Further compounding the situation these juvenile offenders and their families face, the economic crisis gripping the country has also collided with the coronavirus pandemic. While Movement Social were able to continue providing their legal, psychological, and social work services remotely over the phone, measures introduced by the prison authorities to prevent coronavirus from spreading meant that the rehabilitation programme came to a halt and families and organisations like Mouvement Social were unable to attend the prison for face-to-face visits from March 2020 to June 2021.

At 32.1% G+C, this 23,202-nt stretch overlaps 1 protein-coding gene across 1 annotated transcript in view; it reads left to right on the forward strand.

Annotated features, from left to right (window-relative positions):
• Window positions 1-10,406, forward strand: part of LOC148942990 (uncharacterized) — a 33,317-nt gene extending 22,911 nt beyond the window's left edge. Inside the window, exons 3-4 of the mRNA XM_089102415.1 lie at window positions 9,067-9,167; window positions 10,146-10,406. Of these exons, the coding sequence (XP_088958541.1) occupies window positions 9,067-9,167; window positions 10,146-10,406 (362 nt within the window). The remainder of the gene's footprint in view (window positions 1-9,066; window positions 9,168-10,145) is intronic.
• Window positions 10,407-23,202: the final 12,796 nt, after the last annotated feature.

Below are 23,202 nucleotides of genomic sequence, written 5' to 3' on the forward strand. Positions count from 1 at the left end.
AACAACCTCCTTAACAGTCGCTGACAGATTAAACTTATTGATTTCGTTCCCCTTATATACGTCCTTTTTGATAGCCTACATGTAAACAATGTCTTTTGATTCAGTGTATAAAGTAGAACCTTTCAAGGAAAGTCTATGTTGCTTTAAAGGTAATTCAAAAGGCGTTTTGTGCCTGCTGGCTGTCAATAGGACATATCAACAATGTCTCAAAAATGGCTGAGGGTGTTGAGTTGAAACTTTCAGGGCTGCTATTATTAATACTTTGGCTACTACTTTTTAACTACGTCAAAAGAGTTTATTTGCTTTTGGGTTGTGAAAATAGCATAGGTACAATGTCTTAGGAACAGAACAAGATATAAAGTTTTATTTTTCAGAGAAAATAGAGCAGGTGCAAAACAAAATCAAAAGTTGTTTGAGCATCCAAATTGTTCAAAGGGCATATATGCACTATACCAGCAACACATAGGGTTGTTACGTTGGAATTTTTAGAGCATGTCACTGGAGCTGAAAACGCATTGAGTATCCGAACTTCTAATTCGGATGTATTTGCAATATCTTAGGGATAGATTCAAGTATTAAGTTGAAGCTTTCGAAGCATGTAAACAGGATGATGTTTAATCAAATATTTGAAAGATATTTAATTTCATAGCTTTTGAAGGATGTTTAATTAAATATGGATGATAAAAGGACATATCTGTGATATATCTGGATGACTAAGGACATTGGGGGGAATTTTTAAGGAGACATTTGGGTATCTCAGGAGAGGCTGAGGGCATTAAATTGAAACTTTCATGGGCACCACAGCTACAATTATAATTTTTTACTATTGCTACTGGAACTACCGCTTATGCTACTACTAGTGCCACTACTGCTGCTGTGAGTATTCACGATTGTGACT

The economic crisis is also preventing some families from visiting their children.
“With the crisis, fuel has become very expensive. Some families can’t go to the prison because they can’t afford the price of transportation,” explains Charlotte Tanios, Protection Sector Co-ordinator with Mouvement Social.
Many of the families are unable to afford a lawyer or the fees required to be paid for their child to be released from prison. For others, providing money to pay for their children’s basics is beyond reach.
“Children need soap, tissues, a toothbrush. The parents pay for them and they are collected from a shop inside the prison, but the prices are also very expensive.”
Despite the scale of the challenges they face, Mouvement Social’s programme has continued to make a difference.
“We are working in a hard situation but no more than five out of about 60 juveniles we support each year return to prison,” Charlotte concludes.